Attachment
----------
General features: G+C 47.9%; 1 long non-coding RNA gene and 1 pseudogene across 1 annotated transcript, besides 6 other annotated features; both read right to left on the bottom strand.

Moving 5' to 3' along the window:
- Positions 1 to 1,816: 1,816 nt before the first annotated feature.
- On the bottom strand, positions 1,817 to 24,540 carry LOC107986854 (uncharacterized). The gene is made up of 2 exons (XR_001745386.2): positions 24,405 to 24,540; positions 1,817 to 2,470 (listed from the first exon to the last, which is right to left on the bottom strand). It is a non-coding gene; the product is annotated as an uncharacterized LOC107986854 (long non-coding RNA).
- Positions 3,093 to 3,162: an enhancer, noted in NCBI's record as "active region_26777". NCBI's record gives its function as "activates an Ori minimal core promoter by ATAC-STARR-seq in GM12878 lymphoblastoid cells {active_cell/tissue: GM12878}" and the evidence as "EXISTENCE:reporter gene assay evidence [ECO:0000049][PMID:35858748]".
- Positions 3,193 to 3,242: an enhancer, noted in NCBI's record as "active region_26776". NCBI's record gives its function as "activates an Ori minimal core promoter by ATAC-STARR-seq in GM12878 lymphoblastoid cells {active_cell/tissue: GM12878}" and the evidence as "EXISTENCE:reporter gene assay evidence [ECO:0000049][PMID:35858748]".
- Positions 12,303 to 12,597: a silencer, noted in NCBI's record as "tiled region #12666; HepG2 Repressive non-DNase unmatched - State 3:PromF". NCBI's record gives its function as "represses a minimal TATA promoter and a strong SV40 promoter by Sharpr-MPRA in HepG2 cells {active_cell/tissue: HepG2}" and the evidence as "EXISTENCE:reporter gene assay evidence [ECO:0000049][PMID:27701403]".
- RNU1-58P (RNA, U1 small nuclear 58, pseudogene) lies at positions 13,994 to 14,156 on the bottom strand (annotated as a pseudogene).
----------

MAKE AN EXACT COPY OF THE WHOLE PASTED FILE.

General features: G+C 47.9%; 1 long non-coding RNA gene and 1 pseudogene across 1 annotated transcript, besides 6 other annotated features; both read right to left on the bottom strand.

Moving 5' to 3' along the window:
- Positions 1 to 1,816: 1,816 nt before the first annotated feature.
- On the bottom strand, positions 1,817 to 24,540 carry LOC107986854 (uncharacterized). The gene is made up of 2 exons (XR_001745386.2): positions 24,405 to 24,540; positions 1,817 to 2,470 (listed from the first exon to the last, which is right to left on the bottom strand). It is a non-coding gene; the product is annotated as an uncharacterized LOC107986854 (long non-coding RNA).
- Positions 3,093 to 3,162: an enhancer, noted in NCBI's record as "active region_26777". NCBI's record gives its function as "activates an Ori minimal core promoter by ATAC-STARR-seq in GM12878 lymphoblastoid cells {active_cell/tissue: GM12878}" and the evidence as "EXISTENCE:reporter gene assay evidence [ECO:0000049][PMID:35858748]".
- Positions 3,193 to 3,242: an enhancer, noted in NCBI's record as "active region_26776". NCBI's record gives its function as "activates an Ori minimal core promoter by ATAC-STARR-seq in GM12878 lymphoblastoid cells {active_cell/tissue: GM12878}" and the evidence as "EXISTENCE:reporter gene assay evidence [ECO:0000049][PMID:35858748]".
- Positions 12,303 to 12,597: a silencer, noted in NCBI's record as "tiled region #12666; HepG2 Repressive non-DNase unmatched - State 3:PromF". NCBI's record gives its function as "represses a minimal TATA promoter and a strong SV40 promoter by Sharpr-MPRA in HepG2 cells {active_cell/tissue: HepG2}" and the evidence as "EXISTENCE:reporter gene assay evidence [ECO:0000049][PMID:27701403]".
- RNU1-58P (RNA, U1 small nuclear 58, pseudogene) lies at positions 13,994 to 14,156 on the bottom strand (annotated as a pseudogene).